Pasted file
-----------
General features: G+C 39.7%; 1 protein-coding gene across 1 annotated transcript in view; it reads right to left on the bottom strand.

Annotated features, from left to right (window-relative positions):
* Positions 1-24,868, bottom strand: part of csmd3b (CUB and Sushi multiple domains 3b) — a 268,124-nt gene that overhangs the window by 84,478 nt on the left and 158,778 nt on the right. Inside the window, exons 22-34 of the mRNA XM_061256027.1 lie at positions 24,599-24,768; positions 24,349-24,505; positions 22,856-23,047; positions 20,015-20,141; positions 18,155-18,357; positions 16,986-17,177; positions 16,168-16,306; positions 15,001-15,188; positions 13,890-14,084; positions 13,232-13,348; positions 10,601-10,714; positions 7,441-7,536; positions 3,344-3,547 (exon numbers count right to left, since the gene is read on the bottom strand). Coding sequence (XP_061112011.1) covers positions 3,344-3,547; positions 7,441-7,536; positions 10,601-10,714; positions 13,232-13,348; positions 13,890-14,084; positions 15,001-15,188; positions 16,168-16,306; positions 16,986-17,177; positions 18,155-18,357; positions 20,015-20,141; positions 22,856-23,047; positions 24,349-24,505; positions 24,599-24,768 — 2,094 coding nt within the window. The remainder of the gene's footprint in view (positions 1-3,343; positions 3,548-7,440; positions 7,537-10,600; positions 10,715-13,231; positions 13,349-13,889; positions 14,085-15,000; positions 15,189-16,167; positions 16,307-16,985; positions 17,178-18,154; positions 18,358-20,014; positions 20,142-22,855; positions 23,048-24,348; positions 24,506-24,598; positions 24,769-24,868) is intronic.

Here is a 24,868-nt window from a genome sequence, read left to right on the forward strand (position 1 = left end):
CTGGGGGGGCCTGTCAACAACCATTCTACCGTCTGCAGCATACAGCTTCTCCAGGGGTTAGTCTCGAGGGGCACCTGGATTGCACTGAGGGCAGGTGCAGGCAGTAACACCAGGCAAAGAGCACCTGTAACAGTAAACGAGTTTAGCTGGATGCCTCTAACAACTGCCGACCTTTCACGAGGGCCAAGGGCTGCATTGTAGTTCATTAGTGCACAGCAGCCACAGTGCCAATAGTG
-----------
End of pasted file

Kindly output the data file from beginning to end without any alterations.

General features: G+C 39.7%; 1 protein-coding gene across 1 annotated transcript in view; it reads right to left on the bottom strand.

Annotated features, from left to right (window-relative positions):
* Positions 1-24,868, bottom strand: part of csmd3b (CUB and Sushi multiple domains 3b) — a 268,124-nt gene that overhangs the window by 84,478 nt on the left and 158,778 nt on the right. Inside the window, exons 22-34 of the mRNA XM_061256027.1 lie at positions 24,599-24,768; positions 24,349-24,505; positions 22,856-23,047; positions 20,015-20,141; positions 18,155-18,357; positions 16,986-17,177; positions 16,168-16,306; positions 15,001-15,188; positions 13,890-14,084; positions 13,232-13,348; positions 10,601-10,714; positions 7,441-7,536; positions 3,344-3,547 (exon numbers count right to left, since the gene is read on the bottom strand). Coding sequence (XP_061112011.1) covers positions 3,344-3,547; positions 7,441-7,536; positions 10,601-10,714; positions 13,232-13,348; positions 13,890-14,084; positions 15,001-15,188; positions 16,168-16,306; positions 16,986-17,177; positions 18,155-18,357; positions 20,015-20,141; positions 22,856-23,047; positions 24,349-24,505; positions 24,599-24,768 — 2,094 coding nt within the window. The remainder of the gene's footprint in view (positions 1-3,343; positions 3,548-7,440; positions 7,537-10,600; positions 10,715-13,231; positions 13,349-13,889; positions 14,085-15,000; positions 15,189-16,167; positions 16,307-16,985; positions 17,178-18,154; positions 18,358-20,014; positions 20,142-22,855; positions 23,048-24,348; positions 24,506-24,598; positions 24,769-24,868) is intronic.

Here is a 24,868-nt window from a genome sequence, read left to right on the forward strand (position 1 = left end):
CTGGGGGGGCCTGTCAACAACCATTCTACCGTCTGCAGCATACAGCTTCTCCAGGGGTTAGTCTCGAGGGGCACCTGGATTGCACTGAGGGCAGGTGCAGGCAGTAACACCAGGCAAAGAGCACCTGTAACAGTAAACGAGTTTAGCTGGATGCCTCTAACAACTGCCGACCTTTCACGAGGGCCAAGGGCTGCATTGTAGTTCATTAGTGCACAGCAGCCACAGTGCCAATAGTG